More than a week after President Barack Obama announced the $100 million BRAIN Initiative that seeks to map the brain and find cures for a number of diseases, researchers from the National Institute of Health, NIH, announced they have developed a way to make the brain that bares all — literally.

It turns out that the workings of the brain could be observed through the application of a transparency gel using a technique called CLARITY. CLARITY stands for Clear Lipid-exchanged Anatomically Rigid Imaging/immunostaining-compatible Tissue hYdrogel.

Your brain (and everyone else's) is kept intact by lipids, or fat. CLARITY works by replacing these lipids with a special gel that makes it possible for scientists to image the brain at high resolutions

In this particular study, the gel was applied to a mouse brain. Even at the cellular and molecular level, the molecules were observed through the fluorescent proteins that the mouse was genetically altered to express.

"CLARITY has the potential to unmask fine details of brains from people with brain disorders without losing larger-scale circuit perspective," said NIH Director Francis S. Collins.

Researchers said that the process can help them better understand the activities of proteins and molecules while keeping the wiring of the nerve cells intact. Previous access to these functions were tedious and potentially damaging, involving cutting brain tissue into thin slices thereby damaging the tissue.

The gel concoction was made using formaldehyde and a plastic-like material; both were heated to create a permeable gel that meshed with the brain's tissues.

Even a post-mortem human brain from an individual who was autistic was analyzed. Although formaldehyde toughened the tissue after six years, researchers tracked the nerve fibers and bodies and extensions of nerve cells.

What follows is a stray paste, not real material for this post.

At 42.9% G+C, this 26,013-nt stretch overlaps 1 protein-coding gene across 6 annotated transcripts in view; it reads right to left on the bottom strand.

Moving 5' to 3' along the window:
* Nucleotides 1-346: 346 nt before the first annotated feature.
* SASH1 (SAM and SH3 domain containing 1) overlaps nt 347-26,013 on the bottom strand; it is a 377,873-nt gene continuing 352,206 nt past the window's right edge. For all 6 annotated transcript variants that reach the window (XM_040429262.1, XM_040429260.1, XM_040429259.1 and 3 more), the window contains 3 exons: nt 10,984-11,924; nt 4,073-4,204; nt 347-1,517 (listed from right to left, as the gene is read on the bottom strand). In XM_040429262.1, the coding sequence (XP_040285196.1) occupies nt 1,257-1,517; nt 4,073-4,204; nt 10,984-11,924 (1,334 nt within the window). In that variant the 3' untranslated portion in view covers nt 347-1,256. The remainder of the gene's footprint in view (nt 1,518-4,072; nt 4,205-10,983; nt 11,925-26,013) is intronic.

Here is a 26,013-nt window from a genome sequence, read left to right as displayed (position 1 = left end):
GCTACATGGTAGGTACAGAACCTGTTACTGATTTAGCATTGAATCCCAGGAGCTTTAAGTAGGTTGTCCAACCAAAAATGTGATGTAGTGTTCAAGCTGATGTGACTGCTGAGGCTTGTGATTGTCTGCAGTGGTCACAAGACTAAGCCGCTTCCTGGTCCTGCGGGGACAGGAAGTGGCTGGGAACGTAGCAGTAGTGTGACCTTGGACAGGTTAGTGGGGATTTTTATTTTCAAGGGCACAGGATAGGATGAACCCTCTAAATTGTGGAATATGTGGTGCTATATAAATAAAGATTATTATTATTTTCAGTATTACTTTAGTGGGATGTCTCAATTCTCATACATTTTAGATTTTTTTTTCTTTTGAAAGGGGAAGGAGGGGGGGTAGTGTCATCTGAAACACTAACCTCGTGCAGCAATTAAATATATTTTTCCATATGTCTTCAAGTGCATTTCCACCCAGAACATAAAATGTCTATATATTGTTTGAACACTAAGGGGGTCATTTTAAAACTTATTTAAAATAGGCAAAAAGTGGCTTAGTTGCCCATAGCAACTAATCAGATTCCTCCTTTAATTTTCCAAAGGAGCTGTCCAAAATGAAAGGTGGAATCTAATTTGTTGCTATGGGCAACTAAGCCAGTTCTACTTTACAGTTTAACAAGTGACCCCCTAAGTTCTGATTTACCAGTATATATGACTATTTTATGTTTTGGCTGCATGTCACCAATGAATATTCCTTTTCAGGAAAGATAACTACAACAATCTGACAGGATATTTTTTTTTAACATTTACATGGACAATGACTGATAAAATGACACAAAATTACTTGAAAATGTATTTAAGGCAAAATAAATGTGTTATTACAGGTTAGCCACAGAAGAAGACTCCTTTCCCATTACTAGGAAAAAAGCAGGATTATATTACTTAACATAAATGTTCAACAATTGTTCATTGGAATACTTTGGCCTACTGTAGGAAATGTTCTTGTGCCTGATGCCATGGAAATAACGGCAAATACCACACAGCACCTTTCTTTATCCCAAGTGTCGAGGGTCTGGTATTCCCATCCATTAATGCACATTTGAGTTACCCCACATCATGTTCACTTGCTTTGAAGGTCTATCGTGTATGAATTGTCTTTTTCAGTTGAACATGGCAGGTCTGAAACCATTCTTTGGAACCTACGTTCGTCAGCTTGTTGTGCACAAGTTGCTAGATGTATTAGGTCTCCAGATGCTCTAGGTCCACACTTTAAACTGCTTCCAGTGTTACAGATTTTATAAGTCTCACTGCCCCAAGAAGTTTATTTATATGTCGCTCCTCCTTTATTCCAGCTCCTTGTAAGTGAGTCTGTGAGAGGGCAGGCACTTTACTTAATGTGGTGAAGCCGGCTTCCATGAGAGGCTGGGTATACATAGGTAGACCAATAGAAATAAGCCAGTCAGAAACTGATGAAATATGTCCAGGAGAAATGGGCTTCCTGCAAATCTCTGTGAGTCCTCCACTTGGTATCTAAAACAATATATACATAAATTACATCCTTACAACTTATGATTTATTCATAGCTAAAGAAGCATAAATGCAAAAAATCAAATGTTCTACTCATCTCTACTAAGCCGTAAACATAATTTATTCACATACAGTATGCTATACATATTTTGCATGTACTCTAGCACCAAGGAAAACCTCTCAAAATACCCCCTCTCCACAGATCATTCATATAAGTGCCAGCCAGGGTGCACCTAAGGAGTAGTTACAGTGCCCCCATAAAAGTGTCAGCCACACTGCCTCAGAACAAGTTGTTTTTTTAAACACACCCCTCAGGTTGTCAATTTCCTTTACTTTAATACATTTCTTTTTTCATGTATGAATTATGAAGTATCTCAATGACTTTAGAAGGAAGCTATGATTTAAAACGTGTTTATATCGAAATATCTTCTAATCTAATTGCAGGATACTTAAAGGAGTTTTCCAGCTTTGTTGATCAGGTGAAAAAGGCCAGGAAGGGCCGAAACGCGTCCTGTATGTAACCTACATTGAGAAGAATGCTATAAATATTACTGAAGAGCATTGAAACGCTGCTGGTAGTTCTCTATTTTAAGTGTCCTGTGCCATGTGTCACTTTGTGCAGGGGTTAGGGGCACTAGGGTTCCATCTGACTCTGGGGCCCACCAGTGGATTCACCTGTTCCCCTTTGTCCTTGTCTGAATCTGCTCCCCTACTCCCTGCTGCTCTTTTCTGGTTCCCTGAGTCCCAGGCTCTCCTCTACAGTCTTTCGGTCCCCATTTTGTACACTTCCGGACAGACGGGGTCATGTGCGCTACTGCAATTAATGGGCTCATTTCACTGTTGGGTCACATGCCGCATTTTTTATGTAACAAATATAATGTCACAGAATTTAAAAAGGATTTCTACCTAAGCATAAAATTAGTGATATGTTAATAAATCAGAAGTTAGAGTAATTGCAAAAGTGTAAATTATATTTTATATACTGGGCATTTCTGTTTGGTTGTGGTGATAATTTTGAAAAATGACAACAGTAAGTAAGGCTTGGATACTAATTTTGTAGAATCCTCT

"This feat of chemical engineering promises to transform the way we study the brain's anatomy and how disease changes it," said Thomas R. Insel, director of National Institute of Mental Health. "No longer will the in-depth study of our most important three-dimensional organ be constrained by two-dimensional methods."

CLARITY could help scientists learn more about and treat a wide range of brain conditions. According to research conducted at the McGovern Institute at MIT, brain diseases such as Alzheimer's are diagnosed to 5.4 million people in the United States, and as baby boomers age, the disease is likely to become more and more prevalent — unless new treatments emerge. Parkinson's disease is much more difficult to detect; it is estimated that 50,000 new cases surface each year. Other disorders, such as autism (which affects one in 88 children in the United States) develop in childhood and are categorized as lifelong conditions.

The video below demonstrates how CLARITY could provide a better 3D tour of the brain.